Convolutions smooth out hard sharp things into nice smooth things. (See previous post for why convolutions are important). Here are some convolutions between various distributions:
(For all five examples, all the action in the functions and is in positive regions - i.e. > 0 only when x > 0, and too - though this isn't necessary.)
Things to notice:
- Everything is getting smoothed out! Even the bimodal case, in the column all the way to the right, has a convolution that looks like it's closer to something smooth than its two underlying distributions are. You might say the spike that uniform uniform gives doesn't seem more smooth, exactly, than the uniform distributions that led to it. But notice the second column, which convolves a third uniform distribution with the result of the convolution from the first column. That second convolution leads to something more intuitively smooth (or if not smooth, at least more hill-shaped). We can repeat this procedure, feeding the output of the first convolution to the next, and each time we get a black result distribution that is a little bit shorter and a little bit wider. Thus we get a smooth thing by repeatedly convolving two input sharp things (f and g):
- Even the more difficult bimodal distributions smooth out under repeated convolution, although it takes longer:
- (for positive and ) is always to the right of and both. Because all these example and are positive, their means are positive. And it's a theorem that the mean is always equal to the sum of the underlying means . So the location of the distributions is always increasing. Of course, for and with negative first moments, the location of would go leftward; and if had negative mean but had positive mean, the mean of could go anywhere. I am actually just describing how addition works, but the idea that you could locate a distribution just by summing the locations of and was so shocking to me initially that I feel like I should emphasize it.
Understanding convolution as smoothing tells us about the central limit theorem
From Glen_b on stackoverflow:
Convolution acts as a kind of "smearing" operator that people who use kernel density estimation across a variety of kernels will be familiar with; once you standardize the result... there's clear a progression toward increasingly symmetric hill shapes as you repeatedly smooth (and it doesn't much matter* if you change the kernel each time).
(a kernel is like a distribution; italics are mine.)
Up till now I've just called it "smoothing", but convolution on most (all?) probability distributions is better described as a smoothing-symmetricking-hillshaping operation. The graphics above are examples. And remember: The central limit theorem is a statement about convolutions on probability distributions! So here's a restatement of the basic central limit theorem:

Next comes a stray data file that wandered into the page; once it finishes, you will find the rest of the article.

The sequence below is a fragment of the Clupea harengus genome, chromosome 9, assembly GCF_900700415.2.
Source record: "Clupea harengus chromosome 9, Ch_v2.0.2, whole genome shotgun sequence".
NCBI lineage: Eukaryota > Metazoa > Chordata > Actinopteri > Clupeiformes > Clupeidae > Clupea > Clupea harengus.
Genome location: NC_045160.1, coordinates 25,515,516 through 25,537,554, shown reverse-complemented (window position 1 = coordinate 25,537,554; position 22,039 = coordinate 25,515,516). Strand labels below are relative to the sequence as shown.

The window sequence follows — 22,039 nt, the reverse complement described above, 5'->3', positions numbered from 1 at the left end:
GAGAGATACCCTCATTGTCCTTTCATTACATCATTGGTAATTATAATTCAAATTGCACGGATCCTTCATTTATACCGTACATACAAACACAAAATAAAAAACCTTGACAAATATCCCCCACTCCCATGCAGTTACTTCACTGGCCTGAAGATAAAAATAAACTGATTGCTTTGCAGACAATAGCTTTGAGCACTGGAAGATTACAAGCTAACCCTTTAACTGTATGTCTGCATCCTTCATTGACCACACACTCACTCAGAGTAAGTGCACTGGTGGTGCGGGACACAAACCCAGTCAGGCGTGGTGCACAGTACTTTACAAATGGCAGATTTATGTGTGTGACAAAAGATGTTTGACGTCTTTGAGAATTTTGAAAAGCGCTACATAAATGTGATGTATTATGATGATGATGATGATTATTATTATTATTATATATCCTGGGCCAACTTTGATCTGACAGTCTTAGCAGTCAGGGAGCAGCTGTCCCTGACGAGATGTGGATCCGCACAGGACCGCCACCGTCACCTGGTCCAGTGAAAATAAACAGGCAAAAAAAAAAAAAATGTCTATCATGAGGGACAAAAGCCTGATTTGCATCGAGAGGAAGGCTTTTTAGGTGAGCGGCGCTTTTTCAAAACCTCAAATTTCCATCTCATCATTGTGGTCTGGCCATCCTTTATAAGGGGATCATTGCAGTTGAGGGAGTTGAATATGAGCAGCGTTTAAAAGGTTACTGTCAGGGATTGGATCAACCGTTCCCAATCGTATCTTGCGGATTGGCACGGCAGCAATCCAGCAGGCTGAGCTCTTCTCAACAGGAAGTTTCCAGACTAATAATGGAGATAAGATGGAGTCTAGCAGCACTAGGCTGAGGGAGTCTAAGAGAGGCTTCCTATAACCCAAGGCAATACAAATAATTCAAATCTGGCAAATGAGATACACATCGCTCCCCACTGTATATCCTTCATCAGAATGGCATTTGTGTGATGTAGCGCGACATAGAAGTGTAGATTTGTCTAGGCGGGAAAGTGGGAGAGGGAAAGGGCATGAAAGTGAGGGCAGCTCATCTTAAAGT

Convolution on probability distributions is a smoothing-symmetricking-hillshaping operation, and under a variety of conditions, applying it repeatedly results in a symmetric hill that looks Gaussian.
Or you could look at it the other way around: The central limit theorem describes what comes out on the other side of repeated convolutions. If someone asked you what the behavior of was, you could answer with the contents of the central limit theorem.
Because your answer was the central limit theorem, it would contain information about: how varying the shapes of the component distributions affected the shape of ; how many distributions you needed to get close to some target distribution ; and what the needed to look like in order for to look Gaussian. It would also contain the same kind of information for the moments of , like the mean. And the variance. It would describe how to use the skew (which corresponds to the third moment) to evaluate how many distributions you needed for to look Gaussian (the Berry-Esseen theorem).
These information, together with various additional conditions and bounds, constitute a network of facts about what kinds of probability distributions cause to look Gaussian, and how Gaussian it will look. We call this network of facts "the central limit theorem", or sometimes - to emphasize the different varieties introduced by relaxing or strengthing some of the conditions - the central limit theorems.
*: While this kind of thing is true for many distributions, see Gurkenglas in the comments for why we shouldn't take "it doesn't much matter if you change the kernel each time" too literally.